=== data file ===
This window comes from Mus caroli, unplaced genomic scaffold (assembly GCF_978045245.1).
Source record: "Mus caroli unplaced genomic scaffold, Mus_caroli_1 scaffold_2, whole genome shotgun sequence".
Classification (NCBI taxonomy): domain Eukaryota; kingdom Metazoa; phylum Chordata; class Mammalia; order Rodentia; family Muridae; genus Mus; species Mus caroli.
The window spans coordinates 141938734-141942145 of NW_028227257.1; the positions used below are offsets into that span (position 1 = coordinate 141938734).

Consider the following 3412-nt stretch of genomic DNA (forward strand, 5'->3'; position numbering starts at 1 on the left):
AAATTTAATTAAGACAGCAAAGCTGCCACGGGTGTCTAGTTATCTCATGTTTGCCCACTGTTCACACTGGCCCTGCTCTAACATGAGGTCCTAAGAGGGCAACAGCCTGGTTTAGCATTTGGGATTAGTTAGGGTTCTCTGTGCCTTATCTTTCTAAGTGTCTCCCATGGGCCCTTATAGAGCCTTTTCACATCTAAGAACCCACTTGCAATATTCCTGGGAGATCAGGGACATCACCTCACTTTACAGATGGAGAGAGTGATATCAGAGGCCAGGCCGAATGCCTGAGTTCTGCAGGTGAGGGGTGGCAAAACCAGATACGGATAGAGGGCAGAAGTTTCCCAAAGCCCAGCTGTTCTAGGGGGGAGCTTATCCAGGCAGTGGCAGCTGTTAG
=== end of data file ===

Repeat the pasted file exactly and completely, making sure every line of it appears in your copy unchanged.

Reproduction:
This window comes from Mus caroli, unplaced genomic scaffold (assembly GCF_978045245.1).
Source record: "Mus caroli unplaced genomic scaffold, Mus_caroli_1 scaffold_2, whole genome shotgun sequence".
Classification (NCBI taxonomy): domain Eukaryota; kingdom Metazoa; phylum Chordata; class Mammalia; order Rodentia; family Muridae; genus Mus; species Mus caroli.
The window spans coordinates 141938734-141942145 of NW_028227257.1; the positions used below are offsets into that span (position 1 = coordinate 141938734).

Consider the following 3412-nt stretch of genomic DNA (forward strand, 5'->3'; position numbering starts at 1 on the left):
AAATTTAATTAAGACAGCAAAGCTGCCACGGGTGTCTAGTTATCTCATGTTTGCCCACTGTTCACACTGGCCCTGCTCTAACATGAGGTCCTAAGAGGGCAACAGCCTGGTTTAGCATTTGGGATTAGTTAGGGTTCTCTGTGCCTTATCTTTCTAAGTGTCTCCCATGGGCCCTTATAGAGCCTTTTCACATCTAAGAACCCACTTGCAATATTCCTGGGAGATCAGGGACATCACCTCACTTTACAGATGGAGAGAGTGATATCAGAGGCCAGGCCGAATGCCTGAGTTCTGCAGGTGAGGGGTGGCAAAACCAGATACGGATAGAGGGCAGAAGTTTCCCAAAGCCCAGCTGTTCTAGGGGGGAGCTTATCCAGGCAGTGGCAGCTGTTAG